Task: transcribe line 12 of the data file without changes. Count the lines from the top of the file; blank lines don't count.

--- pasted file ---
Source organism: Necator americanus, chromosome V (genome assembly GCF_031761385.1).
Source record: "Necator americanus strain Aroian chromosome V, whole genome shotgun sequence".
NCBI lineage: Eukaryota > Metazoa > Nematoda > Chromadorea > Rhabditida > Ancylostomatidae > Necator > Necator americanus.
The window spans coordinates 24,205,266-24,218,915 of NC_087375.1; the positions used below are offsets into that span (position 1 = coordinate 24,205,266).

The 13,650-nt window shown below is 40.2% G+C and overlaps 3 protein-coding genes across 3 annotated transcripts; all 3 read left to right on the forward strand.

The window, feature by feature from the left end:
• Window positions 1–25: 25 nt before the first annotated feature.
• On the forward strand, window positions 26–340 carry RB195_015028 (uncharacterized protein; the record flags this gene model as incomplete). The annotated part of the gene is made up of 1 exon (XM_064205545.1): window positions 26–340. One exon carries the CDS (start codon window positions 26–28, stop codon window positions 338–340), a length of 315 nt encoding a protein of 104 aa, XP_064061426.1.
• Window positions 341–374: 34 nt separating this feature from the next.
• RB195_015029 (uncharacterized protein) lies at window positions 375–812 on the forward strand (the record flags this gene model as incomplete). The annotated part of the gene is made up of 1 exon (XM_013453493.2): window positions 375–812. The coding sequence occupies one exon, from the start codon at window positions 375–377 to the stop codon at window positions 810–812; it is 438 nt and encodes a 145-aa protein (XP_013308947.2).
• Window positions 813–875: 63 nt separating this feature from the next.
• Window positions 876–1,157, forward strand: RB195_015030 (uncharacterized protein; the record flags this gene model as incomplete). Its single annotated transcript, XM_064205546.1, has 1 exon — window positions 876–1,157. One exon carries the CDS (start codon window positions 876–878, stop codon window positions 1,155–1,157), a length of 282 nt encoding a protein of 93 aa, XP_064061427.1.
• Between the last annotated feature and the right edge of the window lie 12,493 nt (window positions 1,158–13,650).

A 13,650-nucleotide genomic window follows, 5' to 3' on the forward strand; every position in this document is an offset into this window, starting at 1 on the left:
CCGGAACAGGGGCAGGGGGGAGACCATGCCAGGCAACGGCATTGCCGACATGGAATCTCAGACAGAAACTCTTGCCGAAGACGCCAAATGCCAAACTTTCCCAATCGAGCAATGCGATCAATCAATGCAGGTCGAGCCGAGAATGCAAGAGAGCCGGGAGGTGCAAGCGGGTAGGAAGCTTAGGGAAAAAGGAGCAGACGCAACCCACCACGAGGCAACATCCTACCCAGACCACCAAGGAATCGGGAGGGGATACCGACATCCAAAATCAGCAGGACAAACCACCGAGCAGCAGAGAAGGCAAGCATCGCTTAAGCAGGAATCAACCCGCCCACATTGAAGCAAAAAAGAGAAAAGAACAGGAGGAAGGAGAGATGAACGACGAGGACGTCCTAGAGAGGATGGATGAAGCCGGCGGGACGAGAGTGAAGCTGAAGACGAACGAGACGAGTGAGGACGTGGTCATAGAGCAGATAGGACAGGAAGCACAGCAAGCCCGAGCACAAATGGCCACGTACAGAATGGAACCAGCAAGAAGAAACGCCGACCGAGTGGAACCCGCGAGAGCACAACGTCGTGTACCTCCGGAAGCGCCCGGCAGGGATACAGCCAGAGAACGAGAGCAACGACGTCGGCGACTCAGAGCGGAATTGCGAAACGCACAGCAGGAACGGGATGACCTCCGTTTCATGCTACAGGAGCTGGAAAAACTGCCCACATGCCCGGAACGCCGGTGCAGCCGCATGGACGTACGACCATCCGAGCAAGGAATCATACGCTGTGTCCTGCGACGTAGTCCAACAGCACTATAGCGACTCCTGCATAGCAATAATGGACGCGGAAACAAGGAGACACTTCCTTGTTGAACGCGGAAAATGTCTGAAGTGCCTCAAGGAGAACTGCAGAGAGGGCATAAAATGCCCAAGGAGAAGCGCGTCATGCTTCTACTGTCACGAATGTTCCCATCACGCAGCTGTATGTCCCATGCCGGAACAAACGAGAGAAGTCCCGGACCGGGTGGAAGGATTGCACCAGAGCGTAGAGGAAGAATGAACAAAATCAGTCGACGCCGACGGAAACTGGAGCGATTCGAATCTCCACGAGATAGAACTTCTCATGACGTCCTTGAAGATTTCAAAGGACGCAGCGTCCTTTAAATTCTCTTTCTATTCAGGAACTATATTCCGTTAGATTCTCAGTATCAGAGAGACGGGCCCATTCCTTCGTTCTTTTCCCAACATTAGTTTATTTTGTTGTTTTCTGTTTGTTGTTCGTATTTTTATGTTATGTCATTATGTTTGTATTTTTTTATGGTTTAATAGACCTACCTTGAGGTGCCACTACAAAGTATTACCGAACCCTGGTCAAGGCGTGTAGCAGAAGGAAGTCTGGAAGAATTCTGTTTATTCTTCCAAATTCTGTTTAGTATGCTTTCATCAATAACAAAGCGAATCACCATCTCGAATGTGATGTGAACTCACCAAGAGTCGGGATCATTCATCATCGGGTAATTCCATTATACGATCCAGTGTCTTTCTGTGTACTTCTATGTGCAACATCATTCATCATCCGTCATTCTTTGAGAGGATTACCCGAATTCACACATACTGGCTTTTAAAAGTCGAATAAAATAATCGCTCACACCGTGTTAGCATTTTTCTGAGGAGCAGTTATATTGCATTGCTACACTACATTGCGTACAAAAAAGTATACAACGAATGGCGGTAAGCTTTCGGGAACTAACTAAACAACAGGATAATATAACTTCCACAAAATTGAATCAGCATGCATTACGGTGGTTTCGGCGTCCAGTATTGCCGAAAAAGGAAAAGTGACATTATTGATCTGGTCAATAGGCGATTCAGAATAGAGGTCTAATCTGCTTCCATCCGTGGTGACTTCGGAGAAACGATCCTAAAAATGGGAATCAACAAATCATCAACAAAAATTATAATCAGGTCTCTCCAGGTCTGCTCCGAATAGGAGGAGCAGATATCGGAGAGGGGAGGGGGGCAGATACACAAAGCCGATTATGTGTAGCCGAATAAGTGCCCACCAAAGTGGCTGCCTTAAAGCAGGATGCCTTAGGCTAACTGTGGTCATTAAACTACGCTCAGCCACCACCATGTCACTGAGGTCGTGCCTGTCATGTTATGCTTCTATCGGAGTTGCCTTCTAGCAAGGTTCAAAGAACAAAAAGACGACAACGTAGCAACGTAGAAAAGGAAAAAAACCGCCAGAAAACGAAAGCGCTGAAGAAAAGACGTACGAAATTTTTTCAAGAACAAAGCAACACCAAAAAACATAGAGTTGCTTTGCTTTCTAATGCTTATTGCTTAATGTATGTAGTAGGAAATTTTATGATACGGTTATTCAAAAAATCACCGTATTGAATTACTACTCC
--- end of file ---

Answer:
• Window positions 876–1,157, forward strand: RB195_015030 (uncharacterized protein; the record flags this gene model as incomplete). Its single annotated transcript, XM_064205546.1, has 1 exon — window positions 876–1,157. One exon carries the CDS (start codon window positions 876–878, stop codon window positions 1,155–1,157), a length of 282 nt encoding a protein of 93 aa, XP_064061427.1.